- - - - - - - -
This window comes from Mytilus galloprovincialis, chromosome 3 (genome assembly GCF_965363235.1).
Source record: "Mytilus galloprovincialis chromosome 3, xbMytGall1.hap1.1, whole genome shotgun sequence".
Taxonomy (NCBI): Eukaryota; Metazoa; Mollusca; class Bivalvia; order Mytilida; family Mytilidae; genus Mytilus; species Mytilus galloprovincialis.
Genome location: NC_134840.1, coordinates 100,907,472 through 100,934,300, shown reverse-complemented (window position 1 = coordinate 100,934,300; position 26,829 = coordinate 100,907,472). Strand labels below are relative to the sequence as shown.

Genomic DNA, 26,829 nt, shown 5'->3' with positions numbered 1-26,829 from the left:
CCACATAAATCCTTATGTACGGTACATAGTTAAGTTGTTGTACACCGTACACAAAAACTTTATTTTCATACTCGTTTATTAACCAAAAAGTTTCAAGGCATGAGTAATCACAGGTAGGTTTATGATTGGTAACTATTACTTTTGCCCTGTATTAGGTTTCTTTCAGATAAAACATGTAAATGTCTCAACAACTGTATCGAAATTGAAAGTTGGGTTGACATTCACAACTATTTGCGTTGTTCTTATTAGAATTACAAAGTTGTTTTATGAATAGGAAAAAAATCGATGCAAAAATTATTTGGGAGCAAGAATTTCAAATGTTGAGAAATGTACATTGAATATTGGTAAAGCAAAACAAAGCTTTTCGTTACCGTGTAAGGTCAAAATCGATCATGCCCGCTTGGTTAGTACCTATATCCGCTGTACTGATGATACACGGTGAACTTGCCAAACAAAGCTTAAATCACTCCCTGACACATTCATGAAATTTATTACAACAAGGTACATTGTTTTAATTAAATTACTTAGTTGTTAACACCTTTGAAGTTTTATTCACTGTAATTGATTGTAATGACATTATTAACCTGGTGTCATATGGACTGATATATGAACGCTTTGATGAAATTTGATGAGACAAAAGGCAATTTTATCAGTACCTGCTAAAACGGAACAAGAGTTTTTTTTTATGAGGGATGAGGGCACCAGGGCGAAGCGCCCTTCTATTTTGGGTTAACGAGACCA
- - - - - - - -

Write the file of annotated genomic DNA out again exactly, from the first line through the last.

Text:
This window comes from Mytilus galloprovincialis, chromosome 3 (genome assembly GCF_965363235.1).
Source record: "Mytilus galloprovincialis chromosome 3, xbMytGall1.hap1.1, whole genome shotgun sequence".
Taxonomy (NCBI): Eukaryota; Metazoa; Mollusca; class Bivalvia; order Mytilida; family Mytilidae; genus Mytilus; species Mytilus galloprovincialis.
Genome location: NC_134840.1, coordinates 100,907,472 through 100,934,300, shown reverse-complemented (window position 1 = coordinate 100,934,300; position 26,829 = coordinate 100,907,472). Strand labels below are relative to the sequence as shown.

Genomic DNA, 26,829 nt, shown 5'->3' with positions numbered 1-26,829 from the left:
CCACATAAATCCTTATGTACGGTACATAGTTAAGTTGTTGTACACCGTACACAAAAACTTTATTTTCATACTCGTTTATTAACCAAAAAGTTTCAAGGCATGAGTAATCACAGGTAGGTTTATGATTGGTAACTATTACTTTTGCCCTGTATTAGGTTTCTTTCAGATAAAACATGTAAATGTCTCAACAACTGTATCGAAATTGAAAGTTGGGTTGACATTCACAACTATTTGCGTTGTTCTTATTAGAATTACAAAGTTGTTTTATGAATAGGAAAAAAATCGATGCAAAAATTATTTGGGAGCAAGAATTTCAAATGTTGAGAAATGTACATTGAATATTGGTAAAGCAAAACAAAGCTTTTCGTTACCGTGTAAGGTCAAAATCGATCATGCCCGCTTGGTTAGTACCTATATCCGCTGTACTGATGATACACGGTGAACTTGCCAAACAAAGCTTAAATCACTCCCTGACACATTCATGAAATTTATTACAACAAGGTACATTGTTTTAATTAAATTACTTAGTTGTTAACACCTTTGAAGTTTTATTCACTGTAATTGATTGTAATGACATTATTAACCTGGTGTCATATGGACTGATATATGAACGCTTTGATGAAATTTGATGAGACAAAAGGCAATTTTATCAGTACCTGCTAAAACGGAACAAGAGTTTTTTTTTATGAGGGATGAGGGCACCAGGGCGAAGCGCCCTTCTATTTTGGGTTAACGAGACCA